The Life-Changing Magic of Tidying Up: The Japanese Art of Decluttering and Organizing by Marie Kondo

I must first confess that I was a little skeptical when I started reading The Life-Changing Magic of Tidying Upthe popularlife changing organization book by Marie Kondo.  Let me also confess that I am fascinated with everything Japanese, but don’t believe that there is a magical way to clean your belongings, or that it can change your life.

I ended up abandoning the book a few pages in. What was most useful to me in the pages that I did read were how to fold clothes. I know it can be silly to know there are proper ways to fold articles of clothing, but I am now convinced, as I have adopted her methods of how to fold T-shirts and socks in my laundry routine. Kondo’s follow up book Spark Joy has further instructions with illustrations.

Even though I gave up on the book, I was relentless and checked out the audio CD upon realizing that there was such a copy. I am proud to report that I listened to the entire set.

I don’t think this book is just about the art of organizing. Please don’t let the title of a book fool you, because beneath its fancy cover usually hides the true message of the book. So what is the message behind The Life-Changing Magic of Tidying Up, you ask? That is up to the reader’s interpretation, and I encourage you to read the book wholeheartedly and find out yourself.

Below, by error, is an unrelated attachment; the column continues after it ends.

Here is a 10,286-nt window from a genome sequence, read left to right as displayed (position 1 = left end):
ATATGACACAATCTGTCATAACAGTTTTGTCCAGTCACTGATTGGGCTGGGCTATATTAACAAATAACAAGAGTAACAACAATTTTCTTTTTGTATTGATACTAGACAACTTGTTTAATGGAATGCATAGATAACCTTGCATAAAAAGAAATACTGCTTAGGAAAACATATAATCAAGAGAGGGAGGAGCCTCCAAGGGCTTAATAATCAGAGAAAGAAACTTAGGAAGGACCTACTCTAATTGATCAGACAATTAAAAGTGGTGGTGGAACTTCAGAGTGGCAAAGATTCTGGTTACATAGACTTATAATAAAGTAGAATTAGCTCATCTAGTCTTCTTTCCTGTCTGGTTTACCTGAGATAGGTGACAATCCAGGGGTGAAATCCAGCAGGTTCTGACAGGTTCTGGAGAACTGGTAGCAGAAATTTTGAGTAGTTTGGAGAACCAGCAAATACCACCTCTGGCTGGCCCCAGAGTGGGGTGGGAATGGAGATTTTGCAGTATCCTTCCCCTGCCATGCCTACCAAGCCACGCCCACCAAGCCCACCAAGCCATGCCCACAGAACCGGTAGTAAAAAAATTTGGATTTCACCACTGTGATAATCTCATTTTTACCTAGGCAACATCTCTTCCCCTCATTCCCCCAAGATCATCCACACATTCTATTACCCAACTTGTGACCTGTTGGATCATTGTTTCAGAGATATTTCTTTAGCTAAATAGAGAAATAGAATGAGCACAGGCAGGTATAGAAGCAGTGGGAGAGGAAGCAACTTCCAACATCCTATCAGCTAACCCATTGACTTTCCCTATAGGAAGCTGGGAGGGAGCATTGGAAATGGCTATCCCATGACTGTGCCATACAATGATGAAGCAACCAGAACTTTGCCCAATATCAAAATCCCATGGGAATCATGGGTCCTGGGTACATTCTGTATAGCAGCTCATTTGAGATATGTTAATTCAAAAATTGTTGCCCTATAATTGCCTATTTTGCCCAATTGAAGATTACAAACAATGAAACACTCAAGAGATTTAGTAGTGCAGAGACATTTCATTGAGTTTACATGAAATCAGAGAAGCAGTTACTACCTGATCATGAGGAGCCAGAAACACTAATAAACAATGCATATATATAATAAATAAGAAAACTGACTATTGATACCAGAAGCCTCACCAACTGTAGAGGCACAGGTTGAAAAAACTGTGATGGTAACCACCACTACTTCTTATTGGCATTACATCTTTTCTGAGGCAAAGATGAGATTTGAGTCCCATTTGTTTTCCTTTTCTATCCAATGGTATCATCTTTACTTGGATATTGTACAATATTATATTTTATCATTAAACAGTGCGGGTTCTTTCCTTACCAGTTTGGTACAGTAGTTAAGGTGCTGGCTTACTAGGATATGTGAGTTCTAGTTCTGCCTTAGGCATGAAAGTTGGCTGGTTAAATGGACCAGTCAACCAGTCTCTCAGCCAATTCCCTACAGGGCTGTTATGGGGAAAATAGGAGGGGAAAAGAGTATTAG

Personally, even with the book’s inspirational methods, I am still trying to declutter a lifetime of belongings in my bedroom and it is painfully hard to let many things go. The book recommends that you purge your belongings as much as you can in one go, in a particular order by the type of items. The task is as much as a mountain to climb for me as it was when I first started. For me, the hardest part of the decluttering process is realizing that I don’t need so many things in my life for the sentimental value they hold.

Read The Life-Changing Magic of Tidying Up if you need an extra nudge to clean. There are actually no magical quick and easy fixes, but the book will give you that extra nudge.

(Stella Oh, Benjamin Branch Library)

 

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